Detention warrants were issued on Friday for 70 teachers as part of an investigation into the faith-based Gülen movement, the state-run Anadolu news agency reported.
According to the report, as part of an Ankara-based investigation, police launched operations in 16 provinces to detain 70 teachers who were former staff members at schools closed by a state of emergency decree following a failed coup attempt on July 15, 2016.
Some of the reachers were accused of using a smart phone application known as ByLock, while others were accused of having deposited money at Bank Asya, which was seized by the government in 2015.
Turkish authorities believe ByLock is a communication tool among followers of the Gülen movement.
Turkey survived a military coup attempt on July 15, 2016 that killed 249 people and wounded more than a thousand others. Immediately after the putsch, the AKP government along with President Recep Tayyip Erdoğan pinned the blame on the Gülen movement despite the lack of any evidence to that effect.
Fethullah Gülen, who inspired the movement, strongly denied having any role in the failed coup and called for an international investigation into it, but President Erdoğan — calling the coup attempt “a gift from God” — and the government initiated a widespread purge aimed at cleansing sympathizers of the movement from within state institutions, dehumanizing its popular figures and putting them in custody.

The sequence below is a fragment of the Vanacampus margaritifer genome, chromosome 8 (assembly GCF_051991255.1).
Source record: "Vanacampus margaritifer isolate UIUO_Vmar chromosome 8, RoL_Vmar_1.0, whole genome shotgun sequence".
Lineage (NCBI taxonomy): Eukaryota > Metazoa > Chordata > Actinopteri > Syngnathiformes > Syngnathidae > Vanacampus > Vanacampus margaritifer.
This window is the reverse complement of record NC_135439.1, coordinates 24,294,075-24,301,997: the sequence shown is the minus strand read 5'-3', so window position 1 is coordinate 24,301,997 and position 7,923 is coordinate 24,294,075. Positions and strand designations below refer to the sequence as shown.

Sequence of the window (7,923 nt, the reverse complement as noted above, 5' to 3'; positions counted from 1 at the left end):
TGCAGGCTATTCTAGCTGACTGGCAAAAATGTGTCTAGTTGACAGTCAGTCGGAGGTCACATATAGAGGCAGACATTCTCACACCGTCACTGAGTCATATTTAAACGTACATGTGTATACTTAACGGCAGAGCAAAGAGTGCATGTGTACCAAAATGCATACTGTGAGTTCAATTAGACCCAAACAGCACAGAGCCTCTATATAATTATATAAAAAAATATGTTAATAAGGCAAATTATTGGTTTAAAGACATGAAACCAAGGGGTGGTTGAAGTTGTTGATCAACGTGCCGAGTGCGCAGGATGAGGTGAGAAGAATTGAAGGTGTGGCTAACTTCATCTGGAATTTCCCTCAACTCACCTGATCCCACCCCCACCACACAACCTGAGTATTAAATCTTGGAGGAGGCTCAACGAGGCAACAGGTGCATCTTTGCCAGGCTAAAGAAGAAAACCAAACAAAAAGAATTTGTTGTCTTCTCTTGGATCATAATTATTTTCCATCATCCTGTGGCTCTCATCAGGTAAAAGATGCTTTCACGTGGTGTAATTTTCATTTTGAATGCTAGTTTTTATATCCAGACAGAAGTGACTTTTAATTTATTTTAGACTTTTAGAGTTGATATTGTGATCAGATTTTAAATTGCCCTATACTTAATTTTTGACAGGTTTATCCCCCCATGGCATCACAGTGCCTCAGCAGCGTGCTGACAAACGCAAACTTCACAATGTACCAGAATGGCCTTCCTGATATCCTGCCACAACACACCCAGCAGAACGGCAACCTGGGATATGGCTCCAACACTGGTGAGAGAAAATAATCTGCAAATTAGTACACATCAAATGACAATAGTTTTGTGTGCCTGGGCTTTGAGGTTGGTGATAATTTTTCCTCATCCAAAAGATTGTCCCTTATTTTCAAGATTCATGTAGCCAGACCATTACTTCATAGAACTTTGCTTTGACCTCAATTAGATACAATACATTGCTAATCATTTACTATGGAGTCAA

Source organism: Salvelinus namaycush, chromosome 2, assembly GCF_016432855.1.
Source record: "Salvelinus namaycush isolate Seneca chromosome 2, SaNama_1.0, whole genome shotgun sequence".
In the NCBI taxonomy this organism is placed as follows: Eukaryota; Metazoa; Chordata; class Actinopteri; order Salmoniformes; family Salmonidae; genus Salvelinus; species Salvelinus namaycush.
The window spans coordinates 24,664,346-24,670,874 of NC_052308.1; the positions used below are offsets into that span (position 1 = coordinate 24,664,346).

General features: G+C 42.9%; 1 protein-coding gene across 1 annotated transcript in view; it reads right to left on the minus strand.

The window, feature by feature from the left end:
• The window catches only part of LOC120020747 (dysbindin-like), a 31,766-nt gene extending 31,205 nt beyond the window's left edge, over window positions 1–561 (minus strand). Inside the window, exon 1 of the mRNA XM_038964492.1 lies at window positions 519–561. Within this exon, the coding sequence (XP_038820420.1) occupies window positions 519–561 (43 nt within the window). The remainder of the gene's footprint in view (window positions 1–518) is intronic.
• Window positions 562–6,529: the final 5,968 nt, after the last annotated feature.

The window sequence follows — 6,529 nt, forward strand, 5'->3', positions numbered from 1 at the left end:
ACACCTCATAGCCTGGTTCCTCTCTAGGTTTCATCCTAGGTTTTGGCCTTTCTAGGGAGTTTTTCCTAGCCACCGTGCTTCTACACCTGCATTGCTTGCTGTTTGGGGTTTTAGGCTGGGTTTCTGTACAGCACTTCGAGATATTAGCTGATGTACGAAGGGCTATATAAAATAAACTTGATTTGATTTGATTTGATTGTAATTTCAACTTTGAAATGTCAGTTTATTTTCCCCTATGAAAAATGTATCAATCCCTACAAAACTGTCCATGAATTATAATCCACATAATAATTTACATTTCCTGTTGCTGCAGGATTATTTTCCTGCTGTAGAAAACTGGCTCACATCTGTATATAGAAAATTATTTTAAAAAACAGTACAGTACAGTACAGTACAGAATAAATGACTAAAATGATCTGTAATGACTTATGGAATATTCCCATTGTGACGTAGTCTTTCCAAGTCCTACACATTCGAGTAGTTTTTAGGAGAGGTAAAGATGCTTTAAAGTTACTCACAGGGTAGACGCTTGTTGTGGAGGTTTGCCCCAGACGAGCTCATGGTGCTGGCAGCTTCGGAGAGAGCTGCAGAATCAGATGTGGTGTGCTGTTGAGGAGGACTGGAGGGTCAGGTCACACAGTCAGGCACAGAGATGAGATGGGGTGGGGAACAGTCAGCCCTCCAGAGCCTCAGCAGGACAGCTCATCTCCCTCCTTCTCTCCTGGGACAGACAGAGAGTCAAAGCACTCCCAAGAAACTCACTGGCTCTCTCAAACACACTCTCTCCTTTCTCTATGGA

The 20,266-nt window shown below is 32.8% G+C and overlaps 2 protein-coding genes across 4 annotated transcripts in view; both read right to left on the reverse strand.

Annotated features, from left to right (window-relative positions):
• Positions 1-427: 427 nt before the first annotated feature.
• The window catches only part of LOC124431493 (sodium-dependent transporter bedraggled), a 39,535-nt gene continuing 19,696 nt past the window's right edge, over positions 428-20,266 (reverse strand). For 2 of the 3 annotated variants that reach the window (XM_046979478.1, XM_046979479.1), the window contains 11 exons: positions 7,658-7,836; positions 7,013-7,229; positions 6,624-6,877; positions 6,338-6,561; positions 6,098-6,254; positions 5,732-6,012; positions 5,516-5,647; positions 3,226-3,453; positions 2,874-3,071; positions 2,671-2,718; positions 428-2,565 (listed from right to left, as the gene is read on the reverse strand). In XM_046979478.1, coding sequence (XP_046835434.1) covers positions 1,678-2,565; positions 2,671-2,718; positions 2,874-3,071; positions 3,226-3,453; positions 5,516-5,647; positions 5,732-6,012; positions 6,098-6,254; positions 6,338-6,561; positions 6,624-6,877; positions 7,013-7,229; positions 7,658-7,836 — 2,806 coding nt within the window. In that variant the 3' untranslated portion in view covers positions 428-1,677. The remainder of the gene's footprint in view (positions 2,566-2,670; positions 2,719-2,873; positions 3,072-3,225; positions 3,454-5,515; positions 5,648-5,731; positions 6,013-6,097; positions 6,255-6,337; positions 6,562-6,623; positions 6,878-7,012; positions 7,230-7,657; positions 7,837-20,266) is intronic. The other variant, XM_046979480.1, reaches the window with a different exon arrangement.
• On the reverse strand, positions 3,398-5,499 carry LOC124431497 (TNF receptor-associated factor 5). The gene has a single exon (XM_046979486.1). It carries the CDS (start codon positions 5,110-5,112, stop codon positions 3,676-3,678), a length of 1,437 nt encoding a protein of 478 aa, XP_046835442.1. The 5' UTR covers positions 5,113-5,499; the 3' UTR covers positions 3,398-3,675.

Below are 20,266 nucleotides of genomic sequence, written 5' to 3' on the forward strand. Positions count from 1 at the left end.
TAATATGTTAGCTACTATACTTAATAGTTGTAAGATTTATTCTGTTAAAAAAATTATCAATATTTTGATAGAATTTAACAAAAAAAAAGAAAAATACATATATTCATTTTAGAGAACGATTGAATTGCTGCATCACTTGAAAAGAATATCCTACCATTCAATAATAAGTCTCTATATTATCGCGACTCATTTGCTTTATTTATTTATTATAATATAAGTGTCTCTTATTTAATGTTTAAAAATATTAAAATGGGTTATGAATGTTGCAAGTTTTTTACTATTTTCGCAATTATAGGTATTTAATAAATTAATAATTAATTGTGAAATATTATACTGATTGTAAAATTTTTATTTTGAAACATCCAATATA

A total of 62,895 people were detained in 2017 as part of the witch-hunt targeting the Gülen movement.
Turkish Interior Minister Süleyman Soylu said on Dec. 12 that 55,665 people had been jailed and 234,419 passports revoked as part of investigations into the movement since the failed coup.
Minister Soylu on Nov. 16 said eight holdings and 1,020 companies were seized as part of operations against the movement.
The Justice Ministry announced on July 13 that 169,013 people have been the subject of legal proceedings on coup charges since the failed coup.
Turkey has suspended or dismissed more than 150,000 judges, teachers, police and civil servants since July 15, 2016 through government decrees issued as part of an ongoing state of emergency.
According to Ministry of Justice data, there are currently 384 prisons with a capacity of 207,279 in Turkey; however, the total number of inmates was 228,983 as of October 2017.
The Ministry of Justice plans to build 228 new prisons with a capacity of 137,687 in the next five years.